John Pavlus in Quanta:
“I was good friends with Iain Couzin, one of the world’s foremost animal behaviorists,” Rahwan said, “and I thought, ‘Why isn’t he studying online bots? Why is it only computer scientists who are studying AI algorithms?’
“All of a sudden,” he continued, “it clicked: We’re studying behavior in a new ecosystem.”
Two years later, Rahwan, who now directs the Center for Humans and Machines at the Max Planck Institute for Human Development, has gathered 22 colleagues — from disciplines as diverse as robotics, computer science, sociology, cognitive psychology, evolutionary biology, artificial intelligence, anthropology and economics — to publish a paper in Nature calling for the inauguration of a new field of science called “machine behavior.”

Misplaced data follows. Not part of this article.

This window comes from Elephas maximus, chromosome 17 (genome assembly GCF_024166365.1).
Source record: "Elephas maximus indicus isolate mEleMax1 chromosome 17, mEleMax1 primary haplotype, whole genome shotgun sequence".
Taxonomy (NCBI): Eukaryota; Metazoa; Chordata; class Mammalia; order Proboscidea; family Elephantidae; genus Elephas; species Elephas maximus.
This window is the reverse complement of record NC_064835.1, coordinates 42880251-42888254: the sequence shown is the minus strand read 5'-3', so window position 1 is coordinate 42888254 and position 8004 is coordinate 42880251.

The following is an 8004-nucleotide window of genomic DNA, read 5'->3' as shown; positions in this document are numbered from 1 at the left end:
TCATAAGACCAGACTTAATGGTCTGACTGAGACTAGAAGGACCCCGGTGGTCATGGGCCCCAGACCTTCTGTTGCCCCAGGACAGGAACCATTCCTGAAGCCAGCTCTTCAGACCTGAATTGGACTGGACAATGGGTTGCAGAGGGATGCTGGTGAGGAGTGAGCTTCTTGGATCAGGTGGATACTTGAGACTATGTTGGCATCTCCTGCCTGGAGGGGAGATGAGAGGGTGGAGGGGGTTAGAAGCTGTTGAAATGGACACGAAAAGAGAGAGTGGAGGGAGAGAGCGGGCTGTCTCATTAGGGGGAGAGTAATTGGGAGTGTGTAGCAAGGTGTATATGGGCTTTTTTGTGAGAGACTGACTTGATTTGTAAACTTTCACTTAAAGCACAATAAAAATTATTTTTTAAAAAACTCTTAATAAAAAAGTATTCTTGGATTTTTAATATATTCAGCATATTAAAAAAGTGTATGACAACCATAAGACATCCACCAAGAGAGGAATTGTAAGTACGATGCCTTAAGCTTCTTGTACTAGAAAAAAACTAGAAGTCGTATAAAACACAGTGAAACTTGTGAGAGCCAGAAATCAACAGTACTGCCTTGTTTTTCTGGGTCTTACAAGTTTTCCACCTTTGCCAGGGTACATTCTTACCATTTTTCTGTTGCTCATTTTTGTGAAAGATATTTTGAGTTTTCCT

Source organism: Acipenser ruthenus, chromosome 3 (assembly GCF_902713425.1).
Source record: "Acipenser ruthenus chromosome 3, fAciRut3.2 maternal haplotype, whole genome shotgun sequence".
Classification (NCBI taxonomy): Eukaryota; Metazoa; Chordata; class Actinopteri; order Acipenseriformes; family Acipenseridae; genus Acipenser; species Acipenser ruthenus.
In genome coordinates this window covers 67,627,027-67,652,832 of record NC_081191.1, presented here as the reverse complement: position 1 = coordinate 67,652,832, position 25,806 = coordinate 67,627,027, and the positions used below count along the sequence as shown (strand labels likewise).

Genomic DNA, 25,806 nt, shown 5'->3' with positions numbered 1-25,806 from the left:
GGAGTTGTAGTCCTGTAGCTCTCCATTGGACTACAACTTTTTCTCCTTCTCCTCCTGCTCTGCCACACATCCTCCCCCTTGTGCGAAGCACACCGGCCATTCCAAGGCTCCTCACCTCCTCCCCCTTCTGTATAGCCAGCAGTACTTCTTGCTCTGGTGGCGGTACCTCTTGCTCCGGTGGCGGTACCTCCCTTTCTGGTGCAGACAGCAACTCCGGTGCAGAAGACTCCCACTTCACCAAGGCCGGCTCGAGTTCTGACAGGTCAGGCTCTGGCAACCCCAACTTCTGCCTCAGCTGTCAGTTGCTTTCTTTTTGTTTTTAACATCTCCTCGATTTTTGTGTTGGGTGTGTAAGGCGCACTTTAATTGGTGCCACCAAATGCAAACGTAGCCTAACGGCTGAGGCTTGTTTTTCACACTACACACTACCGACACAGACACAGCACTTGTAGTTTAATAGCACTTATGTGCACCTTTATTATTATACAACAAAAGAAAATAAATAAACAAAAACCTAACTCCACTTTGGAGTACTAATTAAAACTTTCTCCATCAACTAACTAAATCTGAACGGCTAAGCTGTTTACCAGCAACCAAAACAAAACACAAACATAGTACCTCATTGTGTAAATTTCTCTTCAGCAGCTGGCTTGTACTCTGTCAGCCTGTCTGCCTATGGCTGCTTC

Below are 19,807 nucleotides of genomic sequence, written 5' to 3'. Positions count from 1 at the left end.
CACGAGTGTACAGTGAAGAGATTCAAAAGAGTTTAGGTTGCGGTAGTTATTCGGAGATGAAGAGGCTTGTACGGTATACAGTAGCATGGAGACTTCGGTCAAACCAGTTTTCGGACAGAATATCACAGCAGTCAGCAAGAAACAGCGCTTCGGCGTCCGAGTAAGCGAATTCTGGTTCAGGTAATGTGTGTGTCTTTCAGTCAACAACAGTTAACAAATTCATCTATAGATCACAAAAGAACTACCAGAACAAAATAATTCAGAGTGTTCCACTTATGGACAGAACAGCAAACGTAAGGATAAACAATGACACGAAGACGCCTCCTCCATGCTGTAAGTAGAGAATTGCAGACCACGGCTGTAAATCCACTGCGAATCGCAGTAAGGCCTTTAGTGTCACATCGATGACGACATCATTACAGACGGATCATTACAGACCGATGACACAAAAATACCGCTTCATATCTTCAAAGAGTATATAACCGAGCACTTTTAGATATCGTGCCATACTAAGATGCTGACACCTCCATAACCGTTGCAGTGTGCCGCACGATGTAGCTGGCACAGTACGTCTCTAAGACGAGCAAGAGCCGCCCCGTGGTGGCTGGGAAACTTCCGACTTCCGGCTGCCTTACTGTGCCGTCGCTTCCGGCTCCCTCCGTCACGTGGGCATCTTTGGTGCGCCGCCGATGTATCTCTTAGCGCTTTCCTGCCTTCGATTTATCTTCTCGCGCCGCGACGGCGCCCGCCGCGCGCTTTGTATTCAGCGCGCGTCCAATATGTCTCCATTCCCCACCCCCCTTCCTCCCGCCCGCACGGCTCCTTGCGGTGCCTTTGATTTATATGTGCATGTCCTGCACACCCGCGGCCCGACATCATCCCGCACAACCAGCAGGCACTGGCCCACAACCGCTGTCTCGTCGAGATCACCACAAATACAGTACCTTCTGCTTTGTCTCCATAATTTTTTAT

Directly inspired by the Nobel Prize-winning biologist Nikolaas Tinbergen’s four questions — which analyzed animal behavior in terms of its function, mechanisms, biological development and evolutionary history — machine behavior aims to empirically investigate how artificial agents interact “in the wild” with human beings, their environments and each other.